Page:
The banquet buffet began at 5:00 p.m. As riders were finishing their dinners, Bob Higdon admonished them to make their highest priority finishing safely and to, 'Do what you can not to embarrass yourself.' He then spent several minutes reminiscing about some of the more interesting events in past rallies.

Rallymaster Lisa Landry wasted no time in handing out the identification flags and envelopes containing the bonus listings. Each rider was called to the podium to receive their package in the order that the rider numbers had been assigned. Rider number 1 was George Barnes, winner of the 1999 Rally. Rider number 2 was Chris Sakala, the 2nd place finisher last year. Rider number 3 was Jeff Earls, the 3rd place finisher last year. Rider number 4 was Eric Jewell, three times a top ten finisher. Rider number 5 was Marty Leir, twice in the top ten.

Number 6 went to Jim Owen, number 7 to Brett Donahue, number 8 to Alan Barbic, number 9 to Dick Fish, and number 10 Peter Leap. Although the rationale for the rider number assignments was not stated, the first ten numbers went to riders who are likely to finish at the top of the heap.

Rider after rider made the trek to the podium as their rider numbers were called out. Numbers 11 through 19 went to nine riders whose resumes indicate they have a good chance of placing near the top:

11 - Tom Loftus
12 - Andy Mills
13 - Jim Frens
14 - Tom Melchild
15 - John Langan
16 - Doug Chapman
17 - Chris Cimino
18 - Bob St. George
19 - Bill Thweatt

Numbers 20 through 30 went to riders who are riding together:

20 - Jim and Donna Phillips
21 - Tom and Rosie Sperry
22 - Bob and Silvie Torter
23 - Terry and Lynda Lahman
24 - Reiner and Lisa Kappenberger
25 - Karol Patzer
26 - Tony DeLorenzo, Karol's son
27 - Arlen Brunsvold, Jr.
28 - Arlen Brunsvold, Sr.
29 - Lisa Stevens
30 - Tobie Stevens, aka Mr. Lisa Stevens

Numbers 31 through 39 went to some of the riders from outside the U.S.:

31 - Paul Allison from the U.K.
32 - Gerhard Memmen-Krueger from Germany
33 - Chris McGaffin from Ireland
34 - Richard Keegan from Ireland
35 - Bill Watt from British Columbia, Canada
36 - Don Wescott from Nova Scotia, Canada
37 - Steve Broadhead, from Alberta, Canada
38 - Mike Hutsal, from Manitoba, Canada
39 - Stephan Bolduc from Quebec, Canada

The remaining numbers, which appear to have been assigned in no particular order, were given to riders that range from top ten hopefuls to 'hope to finish':

40 - Robert Joers
41 - Vicki Johnston
42 - Don Kulwicki
43 - Mike Langford
44 - Greg Marbach
45 - Rick Martin
46 - Ken Morton
47 - Jim Mulcahy
48 - Peter Murray
49 - Bob Mueller
50 - Rick Neeley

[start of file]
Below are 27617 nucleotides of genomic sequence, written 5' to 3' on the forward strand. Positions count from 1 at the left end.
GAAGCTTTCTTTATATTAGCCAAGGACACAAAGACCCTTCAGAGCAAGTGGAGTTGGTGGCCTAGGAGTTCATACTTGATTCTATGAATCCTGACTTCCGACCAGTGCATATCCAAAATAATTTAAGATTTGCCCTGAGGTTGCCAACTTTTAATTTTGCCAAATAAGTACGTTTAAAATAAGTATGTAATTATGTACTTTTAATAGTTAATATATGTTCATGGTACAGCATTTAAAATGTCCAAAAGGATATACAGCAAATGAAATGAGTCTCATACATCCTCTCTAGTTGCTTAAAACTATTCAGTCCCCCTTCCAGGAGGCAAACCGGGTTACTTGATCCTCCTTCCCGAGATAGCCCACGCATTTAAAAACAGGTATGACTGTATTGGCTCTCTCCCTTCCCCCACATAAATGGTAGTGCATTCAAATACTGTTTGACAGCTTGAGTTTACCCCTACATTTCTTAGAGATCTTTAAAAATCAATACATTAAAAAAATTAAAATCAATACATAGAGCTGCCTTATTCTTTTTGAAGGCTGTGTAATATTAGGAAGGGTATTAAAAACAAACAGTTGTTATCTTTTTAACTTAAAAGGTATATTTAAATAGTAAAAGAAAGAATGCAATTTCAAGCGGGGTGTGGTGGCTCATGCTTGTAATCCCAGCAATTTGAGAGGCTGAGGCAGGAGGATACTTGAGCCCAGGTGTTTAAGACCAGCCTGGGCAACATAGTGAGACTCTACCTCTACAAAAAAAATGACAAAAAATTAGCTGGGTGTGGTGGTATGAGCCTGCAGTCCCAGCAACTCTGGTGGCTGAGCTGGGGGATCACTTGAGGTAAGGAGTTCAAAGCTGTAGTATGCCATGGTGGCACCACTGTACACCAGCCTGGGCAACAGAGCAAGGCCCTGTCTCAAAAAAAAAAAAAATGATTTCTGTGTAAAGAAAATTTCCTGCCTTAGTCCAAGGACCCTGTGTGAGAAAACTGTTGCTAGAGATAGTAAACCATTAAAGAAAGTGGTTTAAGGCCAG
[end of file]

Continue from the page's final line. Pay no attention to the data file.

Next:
51 - Rob Nye, introduced as 'our rally's biggest techno geek'
52 - Glenn Pancoast
53 - Dick Peek
54 - Paul Peloquin
55 - Dennis Powell
56 - Joel Rappoport
57 - Brian Roberts
58 - Alex Schmitt
59 - Mike Senty
60 - Jack Shoalmire
61 - Tom Skemp
62 - Jim Simonet
63 - Carl Stark
64 - John Tomasovitch
65 - Rebecca Vaughn
66 - Bill Wade
67 - Matt Watkins
68 - Jim Winterer
69 - Kendall Anderson
70 - Doug Bailey
71 - Michael Boge
72 - Mark Collins
73 - Art Garvin
74 - Maura Gatensby
75 - Mike Getzendanner
76 - Steve Branner
77 - Curt Gran
78 - Norm Grills
79 - Kevin Healey
80 - Dave Hinks
81 - Chip Hyde
82 - Don Jones
83 - Hans Karlsson
84 - Vance Keeney
85 - Homer Krout
86 - Mike Langford
87 - Alan Bennett
88 - David Bordeaux
89 - Mike Evans
90 - David Derrick
91 - Fred Droegemueller
92 - Richard Buber
93 - Gregg Burger
94 - Joe DeRyke
95 - Don Catterton
96 - Bob Collin
97 - Rick Miller

On second thought, there may have been some basis for the last number being assigned to Rick Miller. In past rallies, that 'honor' has usually been reserved for someone who has managed to irritate the rallymaster. I would like to provide specific information, but Lisa had 'no comment.'

Following the rider number assignments, Michael Kneebone explained the information contained on a sheet of paper that every rider had been given entitled, '2007 Iron Butt Rally Medal Levels.' He explained that riders who want to be considered 'finishers' need to try for about 70,000 total points on the first leg, consisting of 50,000 bonus points, 10,000 for a good fuel log, 7,155 points for a rest bonus, and 2,000 points for a call-in bonus. To earn bronze, silver, or gold medals, the required point targets increase significantly.

Leg 1 Bonus Listing, Who is 'Manly' Enough for Goose Bay?

When the riders were instructed to open the envelope containing the bonus listings for the fist leg, those who were hoping to get some routing help from friends back home were dismayed to see that the bonus listings were printed on red paper. Kneebone then asked, "Does everybody understand what red paper does when you try to fax it."